catallaxy files

catallaxy in technical exile

The Christian Right and the Christian Left

with 27 comments

While commenting on Don’s post on the Christian Left, I made a number of intentionally provocative comments which I thought I’d reproduce in a more coherent form and throw open to discussion. This is an edited version of what I said, set out in a more continuous narrative:

>>>>>>>>>>>

Frankly I prefer the Christian Right to the Christian Left. Both have got that metaphysical bulldust going on but at least the Christian Right actually care about the world they live in and making a success out of that as well. The Christian Left adds to the God rubbish this semi-Buddhistic lazy decadence.

Michael Novak is very good on this. This is the sort of Christianity whose ethical values I admire though I don’t share their metaphysical assumptions.

On the other hand this limp wristed kumbaya-singing new Christian Left sounds to me like just a middle class doctors’ wives’ version of Liberation Theology.

The values of the Christian Right, once you take away their weird obsessions wth sex are fundamentally quite compatible with modernity – they’re all about delayed gratification, mastery over nature, self-control, continous improvement, individual achievement, distrust of inherited status and yes, even gender and racial equality.

All this snarking against the Hillsong Church simply because they appreciate these things illustrate my points exactly.

>>>>

Incidentally I should point out that Novak is a Catholic thinker so this isn’t a Catholic=Left , Protestant=Right sort of argument. Novak’s attempts to reconcile and support capitalism with Catholicism against competing strands such as Liberation Theology are summarised in the linked article I cited above as follows:

    Novak’s earlier works, especially The Spirit of Democratic Capitalism, had a major influence on Pope John Paul II who at one time had advocated a modified form of socialism and who now has endorsed the market economy
    He begins by arguing that the German sociologist Max Weber missed the mark by defining the spirit of capitalism too narrowly and attributing it to Calvinistic attitudes rather than to a range of values that were actually more generally shared by many types of Christians and Jews. Novak contends that Weber was wrong to believe that all versions of capitalism depend on the ascetic Protestant spirit for moral legitimation. Novak’s insight is that the European continental version of capitalism should be distinguished from capitalism as it developed in England and the United States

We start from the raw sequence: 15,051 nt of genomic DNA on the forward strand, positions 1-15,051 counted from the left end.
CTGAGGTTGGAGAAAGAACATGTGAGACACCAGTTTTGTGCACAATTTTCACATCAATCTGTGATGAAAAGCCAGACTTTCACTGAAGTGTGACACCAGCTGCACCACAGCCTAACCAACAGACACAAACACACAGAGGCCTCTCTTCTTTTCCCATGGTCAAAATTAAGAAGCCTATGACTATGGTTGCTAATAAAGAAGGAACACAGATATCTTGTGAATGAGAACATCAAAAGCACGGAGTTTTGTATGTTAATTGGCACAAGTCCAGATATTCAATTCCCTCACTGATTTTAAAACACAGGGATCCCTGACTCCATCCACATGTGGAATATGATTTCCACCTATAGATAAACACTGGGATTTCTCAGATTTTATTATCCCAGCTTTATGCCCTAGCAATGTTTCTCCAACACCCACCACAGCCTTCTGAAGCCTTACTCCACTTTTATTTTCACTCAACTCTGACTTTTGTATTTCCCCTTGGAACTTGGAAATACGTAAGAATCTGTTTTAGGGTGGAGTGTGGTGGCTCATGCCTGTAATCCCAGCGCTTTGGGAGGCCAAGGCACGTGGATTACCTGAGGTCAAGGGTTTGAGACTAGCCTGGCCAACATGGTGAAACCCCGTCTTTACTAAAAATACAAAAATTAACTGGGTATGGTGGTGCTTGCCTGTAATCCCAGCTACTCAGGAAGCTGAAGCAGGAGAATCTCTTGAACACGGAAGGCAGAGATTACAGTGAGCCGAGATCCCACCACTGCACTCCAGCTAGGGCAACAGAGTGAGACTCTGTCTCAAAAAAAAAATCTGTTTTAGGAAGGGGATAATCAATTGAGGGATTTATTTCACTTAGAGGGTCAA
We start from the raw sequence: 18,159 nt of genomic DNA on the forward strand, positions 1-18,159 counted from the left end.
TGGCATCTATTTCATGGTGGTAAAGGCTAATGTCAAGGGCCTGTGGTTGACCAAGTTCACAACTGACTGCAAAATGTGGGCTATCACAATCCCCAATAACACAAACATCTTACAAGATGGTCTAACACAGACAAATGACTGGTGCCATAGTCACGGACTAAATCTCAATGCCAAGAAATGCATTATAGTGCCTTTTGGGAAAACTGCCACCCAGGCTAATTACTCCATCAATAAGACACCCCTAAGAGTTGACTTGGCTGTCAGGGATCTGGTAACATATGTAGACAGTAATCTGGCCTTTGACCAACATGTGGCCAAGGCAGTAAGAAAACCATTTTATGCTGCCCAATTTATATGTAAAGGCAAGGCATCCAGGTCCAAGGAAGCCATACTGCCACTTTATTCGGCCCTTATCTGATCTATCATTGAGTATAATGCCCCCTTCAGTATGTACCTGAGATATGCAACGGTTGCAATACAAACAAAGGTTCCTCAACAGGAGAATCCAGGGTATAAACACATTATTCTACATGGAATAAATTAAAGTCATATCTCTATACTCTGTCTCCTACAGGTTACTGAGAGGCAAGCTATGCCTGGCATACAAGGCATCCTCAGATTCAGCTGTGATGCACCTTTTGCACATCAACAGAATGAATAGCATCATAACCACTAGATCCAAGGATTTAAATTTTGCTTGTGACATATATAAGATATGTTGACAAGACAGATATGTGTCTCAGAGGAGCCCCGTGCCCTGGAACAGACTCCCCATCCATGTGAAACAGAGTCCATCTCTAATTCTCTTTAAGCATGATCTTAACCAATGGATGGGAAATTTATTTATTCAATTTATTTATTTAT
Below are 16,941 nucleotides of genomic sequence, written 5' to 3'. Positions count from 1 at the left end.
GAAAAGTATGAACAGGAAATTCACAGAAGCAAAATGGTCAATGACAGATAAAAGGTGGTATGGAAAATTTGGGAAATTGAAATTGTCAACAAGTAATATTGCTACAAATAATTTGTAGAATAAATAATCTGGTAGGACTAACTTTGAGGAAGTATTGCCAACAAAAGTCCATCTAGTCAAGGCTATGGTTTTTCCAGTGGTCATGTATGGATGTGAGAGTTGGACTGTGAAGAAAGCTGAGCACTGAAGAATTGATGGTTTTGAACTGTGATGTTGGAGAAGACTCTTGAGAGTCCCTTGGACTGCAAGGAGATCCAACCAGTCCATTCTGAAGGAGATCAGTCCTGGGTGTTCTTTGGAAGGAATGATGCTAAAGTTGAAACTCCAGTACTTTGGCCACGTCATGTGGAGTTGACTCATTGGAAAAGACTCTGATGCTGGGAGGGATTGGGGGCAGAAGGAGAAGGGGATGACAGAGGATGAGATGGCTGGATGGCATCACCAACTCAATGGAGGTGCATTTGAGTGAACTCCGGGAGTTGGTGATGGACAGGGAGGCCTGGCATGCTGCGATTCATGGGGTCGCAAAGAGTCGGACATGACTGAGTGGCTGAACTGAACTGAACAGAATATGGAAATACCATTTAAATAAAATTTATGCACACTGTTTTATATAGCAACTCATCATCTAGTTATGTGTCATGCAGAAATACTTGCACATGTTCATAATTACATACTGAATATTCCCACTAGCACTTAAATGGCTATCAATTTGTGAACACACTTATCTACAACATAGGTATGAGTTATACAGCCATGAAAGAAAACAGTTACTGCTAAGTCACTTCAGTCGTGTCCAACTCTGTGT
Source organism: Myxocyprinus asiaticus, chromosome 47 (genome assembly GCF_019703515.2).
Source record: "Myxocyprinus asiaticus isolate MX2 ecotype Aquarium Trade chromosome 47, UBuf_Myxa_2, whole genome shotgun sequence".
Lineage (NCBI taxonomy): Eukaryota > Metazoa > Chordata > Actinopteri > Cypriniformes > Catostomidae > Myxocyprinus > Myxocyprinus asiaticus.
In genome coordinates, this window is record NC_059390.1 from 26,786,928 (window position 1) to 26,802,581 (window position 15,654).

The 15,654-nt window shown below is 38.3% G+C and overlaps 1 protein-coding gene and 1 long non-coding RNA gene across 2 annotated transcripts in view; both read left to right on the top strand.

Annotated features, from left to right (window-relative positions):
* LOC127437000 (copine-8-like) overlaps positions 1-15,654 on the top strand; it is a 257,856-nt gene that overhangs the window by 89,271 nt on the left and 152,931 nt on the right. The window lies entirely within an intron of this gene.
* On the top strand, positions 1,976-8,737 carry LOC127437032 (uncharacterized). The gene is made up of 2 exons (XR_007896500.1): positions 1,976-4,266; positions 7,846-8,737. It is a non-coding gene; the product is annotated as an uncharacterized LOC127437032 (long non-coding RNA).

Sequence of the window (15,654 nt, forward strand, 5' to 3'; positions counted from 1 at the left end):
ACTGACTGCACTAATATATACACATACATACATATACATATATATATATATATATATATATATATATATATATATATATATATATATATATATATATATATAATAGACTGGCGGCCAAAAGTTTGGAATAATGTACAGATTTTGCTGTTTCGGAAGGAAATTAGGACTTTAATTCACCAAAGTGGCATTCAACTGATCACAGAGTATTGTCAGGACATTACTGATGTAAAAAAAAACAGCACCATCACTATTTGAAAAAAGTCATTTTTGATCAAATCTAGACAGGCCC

For Weber, the spirit of capitalism involved a sense of duty to the discipline of work, the idea of work as a calling or God-given vocation, and an otherworldly austerity that, in turn, led to the acquisition of wealth, investment, and systematic saving. Through work, man served God. Planning, self-control, austerity, individualism, and devotion to occupations thereby pervaded the economic world. The Protestant ethic stressed the sacred nature of property, the virtue of hard work, and the importance of independence, thrift, and accumulation.
    Novak acknowledges that the strength of Weber’s position was that he associated capitalism with certain moral habits and with the human spirit. The weakness of Weber’s view was that he limited the association to Calvinism and wrote only about one narrow and limited type of capitalist spirit. To replace the Protestant ethic with a view that is applicable to American and British capitalism, Novak espouses a Catholic (and catholic) ethic that appreciates the social dimensions of capitalism and that stresses the inventiveness, creativity, liberty, and responsibility of the individual
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Written by Admin

November 1, 2006 at 11:21 am

Posted in Uncategorized

27 Responses

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  1. Brilliantly put Jason. Left wing Christianity is a load of old, wishy-washy tripe preferrred by those who “feel” rather than think. The interesting thing about these people is that their ideas of charity, if put into practice, usually end up hurting the poor blighters that are meant to benefit. Theodore Dalrymple’s masterful “Life at the Bottom” reveals how left-wing ideas have caused the huge social problems prevalent amongst the underclass. Yet our sappy lefty churchment will continue to press such ideas to the death. It beggars belief.

    Rococo Liberal

    November 1, 2006 at 1:28 pm

  2. I objected to your original comment at Troppo, and I’ll object again.

    “at least the Christian Right actually care about the world they live in”

    Are you saying that the Christian Left do not actually care about the world they live in? If you are, you are wrong.

    The fact is that everyone except nihilists care about the world they live in, to a greater or lesser extent. That’s why we’re all here arguing about the world and ways to make it better, is it not?

    fatfingers

    November 1, 2006 at 1:39 pm

  3. Fatfingers, the context of my comment is in that link to the Michael Novak article which discussed liberation theology vs the kind of more worldly Christianity that I identify with the Christian Right.